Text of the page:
community members themselves

o

A graduated system of sanct
ions is used

o

Community members have access to low
-
cost conflict resolution mechanisms



[God94] principles for making virtual communities work:

o

Use software that promotes good discussion

o

Don't impose a length limitation on postings

o

Front
-
load your

system with talkative, diverse people

o

Let the users resolve their own disputes

o

Provide institutional memory

o

Promote continuity

o

Be host to a particular interest group

o

Provide places for children

o

Confront the users with a crisis

More recently,
i
n the course of the case studies for the DILIGENT methodology
,

several requirements were
identified with regard to an efficient support of a collaborative workflow. For example, if one wants to create
an ontology related to professional knowledge, one sho
uld form a team of domain experts a
nd ontology
engineers (see [
VRA
06] and [
TEM
06]
). Thus, the used tools must be user friendly and should not require the
special knowledge of ontology engineers (see

[
VRA
06]
).

Additional requirements identified in
[
VRA
06] and [
TEM
06]

with regard to ontology engineering tools are:

o

engineering tools should have support for communicating changes in the collaboratively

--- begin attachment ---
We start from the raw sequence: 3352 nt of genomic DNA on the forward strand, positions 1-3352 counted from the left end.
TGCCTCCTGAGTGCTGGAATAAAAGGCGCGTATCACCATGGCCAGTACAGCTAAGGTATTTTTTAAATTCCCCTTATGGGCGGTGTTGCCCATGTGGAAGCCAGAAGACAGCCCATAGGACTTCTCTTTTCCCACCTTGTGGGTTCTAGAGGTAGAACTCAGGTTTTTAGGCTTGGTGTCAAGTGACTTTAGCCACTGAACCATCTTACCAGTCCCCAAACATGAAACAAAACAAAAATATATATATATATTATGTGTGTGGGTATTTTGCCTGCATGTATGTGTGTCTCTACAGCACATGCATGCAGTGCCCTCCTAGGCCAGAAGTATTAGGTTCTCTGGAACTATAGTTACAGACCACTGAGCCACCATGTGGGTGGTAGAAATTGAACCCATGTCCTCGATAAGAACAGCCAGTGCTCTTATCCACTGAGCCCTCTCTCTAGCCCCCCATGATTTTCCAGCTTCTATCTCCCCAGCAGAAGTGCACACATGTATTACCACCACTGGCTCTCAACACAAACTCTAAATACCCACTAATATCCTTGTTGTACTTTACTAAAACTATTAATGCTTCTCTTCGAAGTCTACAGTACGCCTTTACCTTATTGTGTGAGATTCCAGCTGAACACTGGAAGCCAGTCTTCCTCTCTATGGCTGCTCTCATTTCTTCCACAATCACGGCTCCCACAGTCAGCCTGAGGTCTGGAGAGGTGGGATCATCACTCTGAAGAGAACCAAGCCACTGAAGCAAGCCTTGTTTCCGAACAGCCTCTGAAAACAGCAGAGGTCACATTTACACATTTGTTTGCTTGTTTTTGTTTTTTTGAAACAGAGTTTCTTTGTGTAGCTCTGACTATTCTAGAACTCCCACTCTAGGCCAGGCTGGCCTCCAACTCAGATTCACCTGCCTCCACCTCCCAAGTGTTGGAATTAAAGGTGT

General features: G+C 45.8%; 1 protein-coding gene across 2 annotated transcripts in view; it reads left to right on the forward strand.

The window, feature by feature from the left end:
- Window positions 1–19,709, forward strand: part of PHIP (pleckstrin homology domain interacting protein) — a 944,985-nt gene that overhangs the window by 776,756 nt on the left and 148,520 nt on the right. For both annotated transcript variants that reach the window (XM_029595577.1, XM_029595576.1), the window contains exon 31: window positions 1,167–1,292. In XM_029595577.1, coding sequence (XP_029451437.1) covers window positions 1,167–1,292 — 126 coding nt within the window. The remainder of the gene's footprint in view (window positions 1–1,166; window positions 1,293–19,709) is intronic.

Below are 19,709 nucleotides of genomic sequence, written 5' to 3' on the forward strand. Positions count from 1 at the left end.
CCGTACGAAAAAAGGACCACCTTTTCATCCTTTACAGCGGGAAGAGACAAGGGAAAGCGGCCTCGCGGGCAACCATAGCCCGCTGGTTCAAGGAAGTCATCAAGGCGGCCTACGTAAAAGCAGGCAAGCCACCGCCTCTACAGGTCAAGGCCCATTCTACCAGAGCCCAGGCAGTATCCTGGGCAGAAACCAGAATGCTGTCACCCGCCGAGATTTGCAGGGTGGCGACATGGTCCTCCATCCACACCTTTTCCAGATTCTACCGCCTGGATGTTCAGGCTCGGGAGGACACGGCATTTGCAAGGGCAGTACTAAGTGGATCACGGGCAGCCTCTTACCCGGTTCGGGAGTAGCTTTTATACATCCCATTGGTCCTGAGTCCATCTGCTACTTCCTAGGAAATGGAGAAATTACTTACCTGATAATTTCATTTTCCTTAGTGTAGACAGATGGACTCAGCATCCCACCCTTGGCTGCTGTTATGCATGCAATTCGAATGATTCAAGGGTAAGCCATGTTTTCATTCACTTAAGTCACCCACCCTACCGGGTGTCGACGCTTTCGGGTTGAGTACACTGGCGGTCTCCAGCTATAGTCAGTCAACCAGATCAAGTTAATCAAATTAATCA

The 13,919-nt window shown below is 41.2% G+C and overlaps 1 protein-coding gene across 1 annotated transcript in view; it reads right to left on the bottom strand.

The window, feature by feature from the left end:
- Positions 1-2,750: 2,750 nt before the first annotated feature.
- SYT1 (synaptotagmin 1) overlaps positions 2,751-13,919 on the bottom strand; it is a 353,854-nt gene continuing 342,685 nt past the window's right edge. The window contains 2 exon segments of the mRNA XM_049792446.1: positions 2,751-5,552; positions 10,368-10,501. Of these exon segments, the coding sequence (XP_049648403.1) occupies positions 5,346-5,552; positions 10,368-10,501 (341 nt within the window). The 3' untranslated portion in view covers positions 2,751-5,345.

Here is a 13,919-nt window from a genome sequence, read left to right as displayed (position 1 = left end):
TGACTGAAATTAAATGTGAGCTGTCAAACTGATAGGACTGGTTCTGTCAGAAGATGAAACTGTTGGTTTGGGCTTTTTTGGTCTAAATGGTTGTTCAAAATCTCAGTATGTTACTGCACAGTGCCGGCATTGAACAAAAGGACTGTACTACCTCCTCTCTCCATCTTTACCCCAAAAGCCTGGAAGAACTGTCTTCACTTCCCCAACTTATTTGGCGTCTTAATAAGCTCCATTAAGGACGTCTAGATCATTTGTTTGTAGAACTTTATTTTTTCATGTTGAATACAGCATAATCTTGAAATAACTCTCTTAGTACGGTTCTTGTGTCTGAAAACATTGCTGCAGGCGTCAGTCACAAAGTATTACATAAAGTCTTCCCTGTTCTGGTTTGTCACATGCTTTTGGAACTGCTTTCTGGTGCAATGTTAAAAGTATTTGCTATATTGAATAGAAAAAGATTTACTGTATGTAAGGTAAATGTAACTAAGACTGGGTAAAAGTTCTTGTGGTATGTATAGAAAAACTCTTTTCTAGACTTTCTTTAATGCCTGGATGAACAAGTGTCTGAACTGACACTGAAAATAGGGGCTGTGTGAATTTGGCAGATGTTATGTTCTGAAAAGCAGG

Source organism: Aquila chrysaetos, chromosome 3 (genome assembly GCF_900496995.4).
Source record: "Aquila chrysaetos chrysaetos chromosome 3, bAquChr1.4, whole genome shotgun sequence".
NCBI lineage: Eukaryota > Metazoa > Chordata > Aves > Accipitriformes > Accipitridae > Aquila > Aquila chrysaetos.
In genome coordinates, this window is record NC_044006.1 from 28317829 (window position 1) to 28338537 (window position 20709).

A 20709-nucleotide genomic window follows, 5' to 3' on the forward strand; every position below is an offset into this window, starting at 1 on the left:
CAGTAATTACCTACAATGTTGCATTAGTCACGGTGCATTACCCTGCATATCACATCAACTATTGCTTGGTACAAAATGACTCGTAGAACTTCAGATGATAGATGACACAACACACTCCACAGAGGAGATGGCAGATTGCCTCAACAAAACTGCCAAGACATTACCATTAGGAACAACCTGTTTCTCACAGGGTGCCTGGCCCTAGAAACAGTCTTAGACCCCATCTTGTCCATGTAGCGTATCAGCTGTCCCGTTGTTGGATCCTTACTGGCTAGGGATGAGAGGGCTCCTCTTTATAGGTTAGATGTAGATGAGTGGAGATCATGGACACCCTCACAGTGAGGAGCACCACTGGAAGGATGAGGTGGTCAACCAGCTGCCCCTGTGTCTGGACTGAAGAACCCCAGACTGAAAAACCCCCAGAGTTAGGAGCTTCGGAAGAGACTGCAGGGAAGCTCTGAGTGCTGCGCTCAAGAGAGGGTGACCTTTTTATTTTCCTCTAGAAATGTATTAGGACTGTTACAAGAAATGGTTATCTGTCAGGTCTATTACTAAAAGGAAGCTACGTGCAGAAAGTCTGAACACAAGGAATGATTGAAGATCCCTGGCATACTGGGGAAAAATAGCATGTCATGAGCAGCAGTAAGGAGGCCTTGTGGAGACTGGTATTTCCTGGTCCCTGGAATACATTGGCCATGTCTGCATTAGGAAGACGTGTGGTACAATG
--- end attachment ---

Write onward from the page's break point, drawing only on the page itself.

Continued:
developed ontology

o

all other required tools like version control and argumentation support should be strongly
integrated into the engineering tool

o

it is important to have a graphical visualization of the ontology
.

Furthermore, using a concrete methodology for the collabora
tive development process helps to clarify the
objectives and to have a list of things to do next. The methodology should cover the whole ontology lifecycle
including the maintenance phase and not only the initial creation of the ontology. With this respect
, it proved
to be useful to have a well
-
defined process for feeding back change requests and to document the
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argumentation process which led to certain design decisions

(see [
VRA
06]
). Additionally, it is important to
find good evaluation measures which sho
w whether one reached the goals which were originally set for the
ontology.

An important part of the DILIGENT methodology is its argumentation framework. Important lessons for an
appropriate support of the argumentatio
n process are described in [
SUR
06]

and

[
TEM
06]
. It showed that
discussions are often inefficient and time consuming if a clear structure is missing. For example, it was useful